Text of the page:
Thursday, December 13, 2007

2 Shake 'n Bake: NCOC

The Beginning:
In February of 1969, I completed my Advanced Infantry Training at Fort Lewis, Washington. I was given a short leave and ordered to report to the Non-Commissioned Officer Candidate Course at Fort Benning, Washingon by the end of the month.

My bride of six months delivered me to the Portland Airport, and after a long plane ride and a not-so-long taxi ride I arrived the night before scheduled at Fort Benning.

I was welcomed by the Night Charge Of Quarters (COQ) and assigned to "take any empty bunk" in my assigned barracks. It was about 10pm, I had no assigned duties for the next day, and so I found the nearest bunk (there was nobody else in the barracks) and fell into an unmade bed as soon as I could strip off my Dress Jacket and trousers and shoes, with no more covering than my field jacket.

Nobody expected 'early arrivals', so I was not issued bedding.

The next morning at"Oh-Dark-Thirty" I was awakened by the COQ and given 20 minutes to dress in the "Uniform Of The Day" (Fatigues), and directed to the mess hall for breakfast. Because this was the first day upon which Candidates (I was no longer a "Trainee"!) were expected to arrive, there were no assigned duties.

I wandered into the mess hall and had a leisurely breakfast. This was my introduction to The South. What I had taken for Cream of Rice cereal was in fact some Southern gruel made from bleached corn. (I believe it was referred to as "corn pone", but I'm not certain about this.) It was gruesome, and I never took it on my plate again. Fortunately, as I was the only member of my company present, I was not castigated when I scraped it into the wet garbage can.

I had already learned about Salisbury Steak, and although I was not offered this viand I would not have taken it.

I had also, it may be noted, learned that the dreaded "Shit On A Shingle" (Chipped beef on Toast, in a white sauce which invariably looked blue under Mess Hall lights), was more tasty than it looked. There was all the milk I could drink, reconstituted Scrambled Eggs, and lots of yummy greasy bacon ... not to mention the Corned Beef Hash for which I retain a liking to this day.

Sorting ourselves out:
As the company gathered through the day, I discovered that I had earned a certain cachet by virtue of having arrived 'early'. I was the Old Man of the company, and while the situation did not degenerate to the point that I was considered an authority about all things NCOC-related, at least nobody muttered the dreaded term "Lifer" in my presence.

It should be noted that a "Lifer" was a volunteer who had willingly joined The Army with the goal of making it a career. There was no lower designation in the Draft Army in those years than a "Lifer", unless it was a 17 year-old RA (Regular Army ... volunteer, or 'non-draftee) from California. (We had one of these in our Basic Training company at Fort Lewis, and he was demonstrably the lowest form of life.)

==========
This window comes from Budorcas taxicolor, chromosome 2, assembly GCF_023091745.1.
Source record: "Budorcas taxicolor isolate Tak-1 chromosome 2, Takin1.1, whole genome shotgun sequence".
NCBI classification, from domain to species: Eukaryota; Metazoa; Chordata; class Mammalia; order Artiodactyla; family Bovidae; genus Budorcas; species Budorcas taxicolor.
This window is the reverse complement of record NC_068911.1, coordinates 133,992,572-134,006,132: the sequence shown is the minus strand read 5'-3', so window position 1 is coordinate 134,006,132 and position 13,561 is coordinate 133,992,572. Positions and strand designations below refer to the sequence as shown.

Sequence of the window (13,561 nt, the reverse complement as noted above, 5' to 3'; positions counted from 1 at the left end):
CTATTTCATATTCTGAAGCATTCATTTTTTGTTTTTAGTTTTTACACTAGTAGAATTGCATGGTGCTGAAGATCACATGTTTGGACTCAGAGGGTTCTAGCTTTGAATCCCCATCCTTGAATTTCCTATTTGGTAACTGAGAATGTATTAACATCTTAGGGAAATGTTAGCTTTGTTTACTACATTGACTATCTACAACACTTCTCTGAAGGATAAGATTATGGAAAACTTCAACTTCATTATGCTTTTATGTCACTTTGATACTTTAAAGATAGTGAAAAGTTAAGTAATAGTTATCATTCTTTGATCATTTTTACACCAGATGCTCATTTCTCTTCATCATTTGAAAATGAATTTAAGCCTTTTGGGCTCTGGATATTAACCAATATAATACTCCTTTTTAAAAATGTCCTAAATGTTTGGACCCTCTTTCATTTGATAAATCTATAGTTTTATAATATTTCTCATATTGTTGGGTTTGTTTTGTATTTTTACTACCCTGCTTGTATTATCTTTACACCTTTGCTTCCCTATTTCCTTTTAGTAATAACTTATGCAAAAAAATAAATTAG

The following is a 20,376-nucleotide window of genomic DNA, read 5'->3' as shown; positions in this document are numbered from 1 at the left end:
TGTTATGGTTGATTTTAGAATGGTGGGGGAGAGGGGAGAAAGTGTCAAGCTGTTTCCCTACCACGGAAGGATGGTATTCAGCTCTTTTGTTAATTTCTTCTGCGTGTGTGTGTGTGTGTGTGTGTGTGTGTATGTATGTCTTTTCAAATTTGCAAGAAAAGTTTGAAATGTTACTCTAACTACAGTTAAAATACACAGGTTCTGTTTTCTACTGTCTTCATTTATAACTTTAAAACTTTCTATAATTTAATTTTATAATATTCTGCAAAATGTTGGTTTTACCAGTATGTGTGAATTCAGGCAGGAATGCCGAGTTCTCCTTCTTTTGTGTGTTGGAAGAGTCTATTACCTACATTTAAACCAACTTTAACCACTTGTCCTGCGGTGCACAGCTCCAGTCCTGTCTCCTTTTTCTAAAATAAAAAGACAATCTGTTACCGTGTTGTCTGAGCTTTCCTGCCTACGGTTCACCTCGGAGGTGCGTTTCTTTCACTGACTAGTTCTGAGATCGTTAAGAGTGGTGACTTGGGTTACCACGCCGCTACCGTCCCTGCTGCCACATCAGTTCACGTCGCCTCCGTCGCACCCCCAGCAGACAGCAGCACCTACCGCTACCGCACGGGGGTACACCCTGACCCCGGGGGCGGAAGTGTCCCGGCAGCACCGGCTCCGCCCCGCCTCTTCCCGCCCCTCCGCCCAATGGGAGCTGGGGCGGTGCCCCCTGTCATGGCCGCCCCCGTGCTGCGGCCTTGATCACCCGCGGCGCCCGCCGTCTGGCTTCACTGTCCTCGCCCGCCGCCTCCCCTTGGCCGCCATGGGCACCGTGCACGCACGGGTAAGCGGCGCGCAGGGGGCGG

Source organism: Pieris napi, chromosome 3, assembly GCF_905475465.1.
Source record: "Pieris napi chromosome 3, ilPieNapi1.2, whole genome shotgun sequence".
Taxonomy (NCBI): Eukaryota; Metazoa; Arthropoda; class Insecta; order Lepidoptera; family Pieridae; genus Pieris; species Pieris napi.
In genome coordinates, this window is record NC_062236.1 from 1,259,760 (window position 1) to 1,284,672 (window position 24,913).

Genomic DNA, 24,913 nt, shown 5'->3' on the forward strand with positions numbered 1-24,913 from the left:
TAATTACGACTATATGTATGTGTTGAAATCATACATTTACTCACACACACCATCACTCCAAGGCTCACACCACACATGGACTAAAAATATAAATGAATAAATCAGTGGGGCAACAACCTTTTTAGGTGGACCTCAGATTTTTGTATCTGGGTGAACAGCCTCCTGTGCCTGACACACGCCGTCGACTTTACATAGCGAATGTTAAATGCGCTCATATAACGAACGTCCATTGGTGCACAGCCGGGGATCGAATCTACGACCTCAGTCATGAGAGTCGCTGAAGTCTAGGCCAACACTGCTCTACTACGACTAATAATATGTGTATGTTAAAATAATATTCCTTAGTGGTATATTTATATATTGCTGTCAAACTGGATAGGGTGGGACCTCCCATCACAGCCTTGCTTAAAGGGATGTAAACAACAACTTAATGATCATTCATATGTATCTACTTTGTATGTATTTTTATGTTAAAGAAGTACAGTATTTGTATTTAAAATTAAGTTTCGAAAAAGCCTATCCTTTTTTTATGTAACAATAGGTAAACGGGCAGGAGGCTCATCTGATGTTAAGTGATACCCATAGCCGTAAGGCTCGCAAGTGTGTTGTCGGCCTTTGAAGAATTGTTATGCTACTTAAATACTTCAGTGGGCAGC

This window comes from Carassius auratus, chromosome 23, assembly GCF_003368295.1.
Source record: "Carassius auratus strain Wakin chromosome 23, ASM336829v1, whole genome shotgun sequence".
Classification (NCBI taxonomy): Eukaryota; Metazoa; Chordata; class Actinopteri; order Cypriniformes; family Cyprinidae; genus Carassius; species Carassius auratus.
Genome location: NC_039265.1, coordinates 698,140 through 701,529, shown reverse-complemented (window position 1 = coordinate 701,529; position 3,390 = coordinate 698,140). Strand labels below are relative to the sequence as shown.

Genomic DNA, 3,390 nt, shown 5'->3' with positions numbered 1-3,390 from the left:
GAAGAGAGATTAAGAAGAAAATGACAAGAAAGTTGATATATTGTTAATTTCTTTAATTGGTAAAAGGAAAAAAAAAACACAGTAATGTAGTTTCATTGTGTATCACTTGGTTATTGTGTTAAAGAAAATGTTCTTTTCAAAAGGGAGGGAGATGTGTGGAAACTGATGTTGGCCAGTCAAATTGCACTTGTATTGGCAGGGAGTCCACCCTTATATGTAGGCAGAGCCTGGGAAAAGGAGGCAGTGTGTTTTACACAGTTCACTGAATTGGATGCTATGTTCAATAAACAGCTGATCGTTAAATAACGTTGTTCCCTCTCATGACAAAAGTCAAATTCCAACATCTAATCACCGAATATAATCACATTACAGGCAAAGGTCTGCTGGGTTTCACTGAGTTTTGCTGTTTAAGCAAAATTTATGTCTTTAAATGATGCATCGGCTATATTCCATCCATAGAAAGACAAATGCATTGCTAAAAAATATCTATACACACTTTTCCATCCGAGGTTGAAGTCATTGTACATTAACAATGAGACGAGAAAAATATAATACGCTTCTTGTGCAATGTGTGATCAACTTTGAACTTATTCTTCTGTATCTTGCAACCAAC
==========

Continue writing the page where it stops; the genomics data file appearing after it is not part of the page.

The People:

As I came to be acquainted with the members of my company, as they arrived, I noted one single characteristic about these young men with whom I had chosen to to be affiliated for the next 13 weeks: they were bright, athletic, and motivated.

I was not the only College Graduate, but I was accustomed to that. My Basic Training company had been at least 90% college graduates and they were 99% draftees. This group didn't have such a high percentage of college men, but they were no dummies.

(In my Advanced Infantry Training class ... A.I.T. ... we had one man who was clearly unable to think for himself. I had been informally assigned to make sure that he learned enough to pass the course, regardless of his lack of native abilities. I had drilled him on nomenclature for two hours every night, and he eventually passes his tests, if narrowly. Later, I was to learn that he was sent to Viet Nam and his comrades soon learned to never assign him to a Bunker by himself. He never went on patrol, when his company left he was left behind, and he frightened everyone who was assigned to accompany him on guard duty because he never learned his job. The men assigned to guard duty with him learned to expect him to hide under a bunk. He spent 12 months on guard duty, and went home with an Honorable Discharge. I have often wondered how a man who was the Army's equivalent of Charlie Gordon of Flowers for Algernon spent his life, but by the time I left the Army I had more personal concerns to deal with.)

Back to the NCOC Company.

NCOC school was much like Basic and AIT. Because The Army was 'highly motivated' to graduate as many Candidates as possible, our personal inspections were minimal. We did have Locker Inspections, which were designed to determine that we possessed the minimal uniforms requiered ... but it was also heavy on insuring that we had not, for example, kept live ammunition which we had been issued on the Live Fire Range.

In fact, these inspections were not regularly scheduled ... they were always "Surprise Inspections" and mostly conducted after a live-fire exercise. Most inspections found a few Live Rounds, but after the ammunition was confiscated their possession was always listed as n "oversight" and no punishments were inflicted.

In Basic and AIT I had seen a few men busted out of the Army for similar offenses, but they were invariably those who had also been busted for possession of drugs. We had no such experiences in NCOC: everyone in this course just wanted to come home alive, and bring as many men as possible home with us. The minimal requirements were that that we complete our course-work accurately, we demonstrated a determination to achieve the assigned goals, we kept our belt buckles shined and we didn't run naked through the night where the Company Commander could see us.

The C.O. was effectively blind. And our Belt Buckles glowed due to nightly application of Brasso ... which we could purchase for fifty-nine cents a can at the local PX, to which we were marched (in formation ) every Saturday as soon as we had completed our trip to the Barber Shop for a touch-up on our haircut (also marched to in formation.)